Monarchs on Kiawah
The Kiawah Island Garden Club had a wonderful meeting in October, learning all about Monarch butterflies from John W. (Billy) McCord, who worked for the Department of Natural Resources for 30 years. After he retired he began to work for them “part time” in 2010 and now spends many, many hours each week locating Monarchs, tagging and releasing them, then recording where they are next spotted. He mainly works on Folly Beach but also all around the area. He believes that many Monarchs which pass up and down the Eastern seaboard stay in our area or go no further south than Florida and Cuba. Western Monarchs winter in Monterey, CA and those from the Midwest and north, fly to Mexico. Mr. McCord asks people not to release butterflies at weddings, as they are usually Western and can spread diseases and mismatched genes with local butterflies.
A Monarch egg grows into a caterpillar in 3-4 days, which then lives 14 days before forming a chrysalis for 10 days and emerging as a butterfly. Monarchs can live 4-8 months if they winter over here, but usually it’s much shorter and you will see the great-grandchildren of this year’s butterflies in just one year. They fly north to breed. As the days shorten they begin to convert sugar to fat so they can cling to trees to “sleep” and survive cold temperatures.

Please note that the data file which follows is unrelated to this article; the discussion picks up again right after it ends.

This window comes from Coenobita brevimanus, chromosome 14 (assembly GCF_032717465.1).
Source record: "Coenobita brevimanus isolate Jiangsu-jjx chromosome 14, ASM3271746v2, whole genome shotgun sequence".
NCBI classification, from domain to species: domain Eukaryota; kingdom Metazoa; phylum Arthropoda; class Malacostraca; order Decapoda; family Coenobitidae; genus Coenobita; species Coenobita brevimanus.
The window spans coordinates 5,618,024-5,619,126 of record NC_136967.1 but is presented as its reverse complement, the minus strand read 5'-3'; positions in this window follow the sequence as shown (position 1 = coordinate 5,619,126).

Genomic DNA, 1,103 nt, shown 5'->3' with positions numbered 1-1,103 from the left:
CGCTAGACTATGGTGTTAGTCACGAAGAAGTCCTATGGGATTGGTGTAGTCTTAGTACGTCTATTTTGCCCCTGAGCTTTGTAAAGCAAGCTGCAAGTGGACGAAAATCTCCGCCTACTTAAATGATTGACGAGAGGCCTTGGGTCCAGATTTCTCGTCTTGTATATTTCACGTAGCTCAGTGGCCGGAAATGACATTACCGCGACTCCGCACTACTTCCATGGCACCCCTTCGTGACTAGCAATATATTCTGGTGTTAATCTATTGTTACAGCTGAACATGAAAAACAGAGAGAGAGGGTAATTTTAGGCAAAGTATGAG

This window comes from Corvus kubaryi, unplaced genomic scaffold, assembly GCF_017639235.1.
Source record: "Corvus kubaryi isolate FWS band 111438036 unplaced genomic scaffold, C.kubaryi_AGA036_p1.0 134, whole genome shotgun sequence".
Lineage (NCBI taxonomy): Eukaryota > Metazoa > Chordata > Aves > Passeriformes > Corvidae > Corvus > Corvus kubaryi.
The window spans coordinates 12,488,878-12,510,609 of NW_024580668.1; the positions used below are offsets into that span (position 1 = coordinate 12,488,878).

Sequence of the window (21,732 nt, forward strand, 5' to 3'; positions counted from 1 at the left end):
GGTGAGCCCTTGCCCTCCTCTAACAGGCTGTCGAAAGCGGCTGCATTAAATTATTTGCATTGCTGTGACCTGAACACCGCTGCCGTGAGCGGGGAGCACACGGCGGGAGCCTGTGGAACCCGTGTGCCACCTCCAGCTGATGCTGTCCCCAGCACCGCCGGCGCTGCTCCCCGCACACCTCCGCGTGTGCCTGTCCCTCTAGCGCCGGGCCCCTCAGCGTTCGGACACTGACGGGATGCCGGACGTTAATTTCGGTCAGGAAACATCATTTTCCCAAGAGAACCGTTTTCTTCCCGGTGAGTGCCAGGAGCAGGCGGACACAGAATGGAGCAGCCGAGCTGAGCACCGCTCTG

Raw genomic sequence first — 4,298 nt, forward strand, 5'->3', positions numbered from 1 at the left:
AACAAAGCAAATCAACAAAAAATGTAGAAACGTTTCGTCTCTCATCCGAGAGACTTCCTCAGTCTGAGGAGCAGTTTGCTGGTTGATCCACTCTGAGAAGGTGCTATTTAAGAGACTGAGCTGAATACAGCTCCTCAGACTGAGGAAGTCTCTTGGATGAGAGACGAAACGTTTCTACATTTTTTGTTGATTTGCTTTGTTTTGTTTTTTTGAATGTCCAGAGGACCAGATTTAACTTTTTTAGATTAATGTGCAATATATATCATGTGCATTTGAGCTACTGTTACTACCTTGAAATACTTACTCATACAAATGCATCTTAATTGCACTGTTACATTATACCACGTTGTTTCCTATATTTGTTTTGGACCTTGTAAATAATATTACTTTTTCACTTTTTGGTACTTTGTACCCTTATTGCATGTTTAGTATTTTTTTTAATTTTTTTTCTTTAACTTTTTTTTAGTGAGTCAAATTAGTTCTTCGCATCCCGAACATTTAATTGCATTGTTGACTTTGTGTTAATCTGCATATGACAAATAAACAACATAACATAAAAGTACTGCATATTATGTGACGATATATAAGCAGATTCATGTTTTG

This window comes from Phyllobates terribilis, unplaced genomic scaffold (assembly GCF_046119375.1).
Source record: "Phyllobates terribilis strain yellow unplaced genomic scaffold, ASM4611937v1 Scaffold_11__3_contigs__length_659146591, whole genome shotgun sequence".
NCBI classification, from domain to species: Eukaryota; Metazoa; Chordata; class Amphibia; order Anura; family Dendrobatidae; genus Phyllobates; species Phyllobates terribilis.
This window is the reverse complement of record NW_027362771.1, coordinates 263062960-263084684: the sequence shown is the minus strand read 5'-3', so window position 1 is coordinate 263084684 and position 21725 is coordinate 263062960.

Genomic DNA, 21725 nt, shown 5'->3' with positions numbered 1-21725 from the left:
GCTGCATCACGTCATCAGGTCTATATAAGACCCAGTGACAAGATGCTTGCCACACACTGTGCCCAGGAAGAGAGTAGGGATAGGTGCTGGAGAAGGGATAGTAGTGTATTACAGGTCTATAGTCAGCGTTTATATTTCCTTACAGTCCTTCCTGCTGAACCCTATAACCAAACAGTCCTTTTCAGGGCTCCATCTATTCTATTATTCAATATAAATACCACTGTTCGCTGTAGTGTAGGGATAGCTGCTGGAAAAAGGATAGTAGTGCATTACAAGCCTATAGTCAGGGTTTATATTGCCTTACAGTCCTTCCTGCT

There has been a 62% decline of Monarchs in the past 10 years as ethanol has caused the conversion of 24 million acres of grasslands to corn. Crops have been modified so they are not tilled under and milkweed and wildflowers have been killed off. In our area Red Bay has been killed by Laurel Wilt and Groundsell trees, which grow at the edge of marshes, have been cut down to improve human views. They are both favorite roosts for Monarchs. There are many plants we can use to feed Monarchs: in the Fall Seaside Goldenrod, Dune Camphorweed, Spotted Beebalm and Beach Blanket flower (Firewheel). In the Winter they feed on Dandelion, Henbit and Sow-thistle flower. Also Lantana (not white!), Viburnum, Loquat, Bottlebrush and annuals like Cosmos, old-style open face zinnias, and Mexican Sunflower. Gulf Coast Swallow-wort is a source of nectar in August and a host plant for the caterpillars in September. Pinewoods and Aquatic milkweed may grown here, and Tropical milkweed (Bloodflower) is great but may be invasive and must be pruned to the ground around Halloween so the female will not be confused by the winter growth and lay eggs out of season.
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